If there was one thing I was unprepared for after having William, it was breast feeding. It was the one thing I didn’t research and the one thing I didn’t feel like I needed help with. I just assumed once you deliver, your baby feeds from you from instinct. The majority of women in my life up to that point had exclusively breast fed and their biggest challenge was getting their babies to take a bottle. I had no idea that the opposite was more likely the case.
William was born a very average 7 lbs 10 ounces. He nursed like a champ after we went back to recover from my c-section. He had zero problems latching and really got the hang of it right away. However, I never felt the overwhelming feeling that my milk was coming in. In fact, I kept asking what that should feel like and how do I know that he is getting enough to eat. The nurses kept telling me, “oh you will know”.
We were in the hospital for 5 days since I had a c-section and poor William ended up having pretty bad jaundice. Because of that, I was SURE I would notice my milk coming in before I left, but I still wasn’t feeling engorged or like I could tell that William was getting what he needed. I heard him swallowing and he still nursed like a champ but it just didn’t feel like anything was there.
On the third day leading into the fourth, the nurse brought William back from the nursery and had mentioned that they gave him formula because he had lost a full pound from birth. They didn’t use a bottle, but a syringe that wouldn’t cause nipple confusion. When the lactation consultant came in that day, she showed us how to use the syringe in conjunction with nursing so he gets what he needs but doesn’t lose the desire to still feed from me. This. Was. The. Worst. Alex had to help me with every single feeding, the syringe would fall out, William wouldn’t get the suck right, we were all exhausted and I just wanted my milk to be enough for him.
We had to go in for weight checks after leaving the hospital because he had lost so much weight. Overnight into our first weight check, I nursed for the first time without the syringe and felt like he may be getting enough. When we went in for the appointment, the doctor essentially said, “it’s time to introduce a bottle”. William was back up to his birth weight but Alex and I were both so exhausted and it didn’t appear that my milk was doing enough. So we started supplementing with a little bit of formula via bottle and I continued to pump/do everything I could to increase my supply. I drank gallons of water, had a beer, pumped after feeding him, took vitamins and still was only getting 1 ounce via my pump which stressed me out even more because I felt like I wasn’t getting enough for him.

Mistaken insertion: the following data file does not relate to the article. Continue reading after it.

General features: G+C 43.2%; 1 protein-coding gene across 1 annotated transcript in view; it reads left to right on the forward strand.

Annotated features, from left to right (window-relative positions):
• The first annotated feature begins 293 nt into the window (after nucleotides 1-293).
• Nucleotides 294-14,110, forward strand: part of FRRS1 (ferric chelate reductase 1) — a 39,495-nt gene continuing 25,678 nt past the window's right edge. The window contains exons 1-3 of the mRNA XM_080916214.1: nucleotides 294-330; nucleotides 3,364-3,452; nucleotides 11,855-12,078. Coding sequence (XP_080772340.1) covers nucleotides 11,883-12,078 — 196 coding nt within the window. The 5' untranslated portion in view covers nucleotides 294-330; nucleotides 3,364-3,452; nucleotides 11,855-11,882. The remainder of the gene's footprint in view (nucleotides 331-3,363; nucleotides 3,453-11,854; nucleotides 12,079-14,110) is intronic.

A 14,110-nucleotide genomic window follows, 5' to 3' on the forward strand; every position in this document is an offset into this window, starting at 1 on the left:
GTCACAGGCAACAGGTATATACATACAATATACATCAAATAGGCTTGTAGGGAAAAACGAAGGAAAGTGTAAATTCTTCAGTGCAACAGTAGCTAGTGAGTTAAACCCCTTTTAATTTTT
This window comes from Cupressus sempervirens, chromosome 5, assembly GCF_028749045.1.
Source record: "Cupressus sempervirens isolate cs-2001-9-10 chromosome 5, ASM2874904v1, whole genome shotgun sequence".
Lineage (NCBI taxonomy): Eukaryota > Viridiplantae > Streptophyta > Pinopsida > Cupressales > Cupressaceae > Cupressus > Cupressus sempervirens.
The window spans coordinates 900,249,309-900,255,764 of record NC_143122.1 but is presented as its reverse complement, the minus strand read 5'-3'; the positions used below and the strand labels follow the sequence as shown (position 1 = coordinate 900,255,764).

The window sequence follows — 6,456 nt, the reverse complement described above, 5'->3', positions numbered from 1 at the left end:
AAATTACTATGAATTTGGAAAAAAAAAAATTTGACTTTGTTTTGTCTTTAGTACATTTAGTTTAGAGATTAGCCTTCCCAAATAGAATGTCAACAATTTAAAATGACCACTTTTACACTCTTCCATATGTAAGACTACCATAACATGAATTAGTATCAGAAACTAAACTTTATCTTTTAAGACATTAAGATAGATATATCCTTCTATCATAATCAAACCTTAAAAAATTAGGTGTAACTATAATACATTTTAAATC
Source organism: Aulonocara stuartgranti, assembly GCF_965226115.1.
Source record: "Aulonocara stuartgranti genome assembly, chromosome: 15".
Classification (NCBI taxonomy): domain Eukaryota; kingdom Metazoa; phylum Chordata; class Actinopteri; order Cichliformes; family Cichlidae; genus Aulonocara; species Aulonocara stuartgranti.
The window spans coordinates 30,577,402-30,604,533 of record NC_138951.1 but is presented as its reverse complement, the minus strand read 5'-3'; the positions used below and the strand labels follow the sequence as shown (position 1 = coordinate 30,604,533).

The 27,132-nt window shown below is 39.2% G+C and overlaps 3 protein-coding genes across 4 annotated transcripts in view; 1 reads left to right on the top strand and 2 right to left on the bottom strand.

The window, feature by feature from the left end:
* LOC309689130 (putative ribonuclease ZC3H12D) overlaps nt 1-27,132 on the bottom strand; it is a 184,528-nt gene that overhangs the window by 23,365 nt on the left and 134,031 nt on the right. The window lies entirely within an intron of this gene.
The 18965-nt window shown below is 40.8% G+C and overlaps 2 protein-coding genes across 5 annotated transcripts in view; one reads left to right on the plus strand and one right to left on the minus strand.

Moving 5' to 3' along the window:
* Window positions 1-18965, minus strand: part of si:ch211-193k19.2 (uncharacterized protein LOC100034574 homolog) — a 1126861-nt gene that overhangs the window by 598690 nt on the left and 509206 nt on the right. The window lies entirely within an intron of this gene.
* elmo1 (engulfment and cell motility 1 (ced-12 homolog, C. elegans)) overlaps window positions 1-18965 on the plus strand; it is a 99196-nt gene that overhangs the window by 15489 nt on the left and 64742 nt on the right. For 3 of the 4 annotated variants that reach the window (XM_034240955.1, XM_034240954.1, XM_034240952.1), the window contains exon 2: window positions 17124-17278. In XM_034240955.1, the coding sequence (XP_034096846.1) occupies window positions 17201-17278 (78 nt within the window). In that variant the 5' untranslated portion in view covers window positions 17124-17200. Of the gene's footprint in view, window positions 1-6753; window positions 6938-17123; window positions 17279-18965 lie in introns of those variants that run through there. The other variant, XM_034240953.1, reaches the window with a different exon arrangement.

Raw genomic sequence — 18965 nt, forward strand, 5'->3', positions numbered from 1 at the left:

After lots of tears, stress and exhaustion, we finally decided to feed William formula the majority of the time. I was lucky because he would go back and forth from the bottle to me very easily but I just didn’t produce enough to feed him and essentially supplemented with breast milk. I read a lot about these poor moms dying to breast feed their babies and were essentially starving them out of a desire to give them what they weren’t producing. During this time, I looked at sweet William – happy and content and FED. So, I realized very quickly that I was fine with him just being a fed, chunky baby. Fedisbest.org became my favorite site and I really felt OK knowing that my child wasn’t going to bed hungry. At 3 months, he was exclusively formula fed and I didn’t have to do a thing for my milk to dry up. Never felt engorged, never felt pain. I absolutely will try to nurse our next baby as I do feel strongly about the nutrients they receive from our breast milk. But if it doesn’t work, I will 100% be OK as long as my child is fed and healthy and for the most part, happy.
Among my research on how to increase my milk supply and why my milk hadn’t come in, I came across so many moms shaming others for not nursing. They didn’t have these mom’s full stories or understanding as to why they came to that decision. I have plenty of friends who just decided that nursing wasn’t for them, and that’s OK. You would think that as moms, knowing how stressful this role is, we would all be compassionate and kind to one another. I don’t understand the drastic judgement and the extreme opinions when everyone is just trying to do what is best for them and their children. I don’t know any moms who claim to not care about what they do for their child. So instead of shaming or judging, I encourage all of us to support and learn from each other. We are all trying to do the best we can and I truly think there is so much to learn from all the moms who decide to parent in different ways.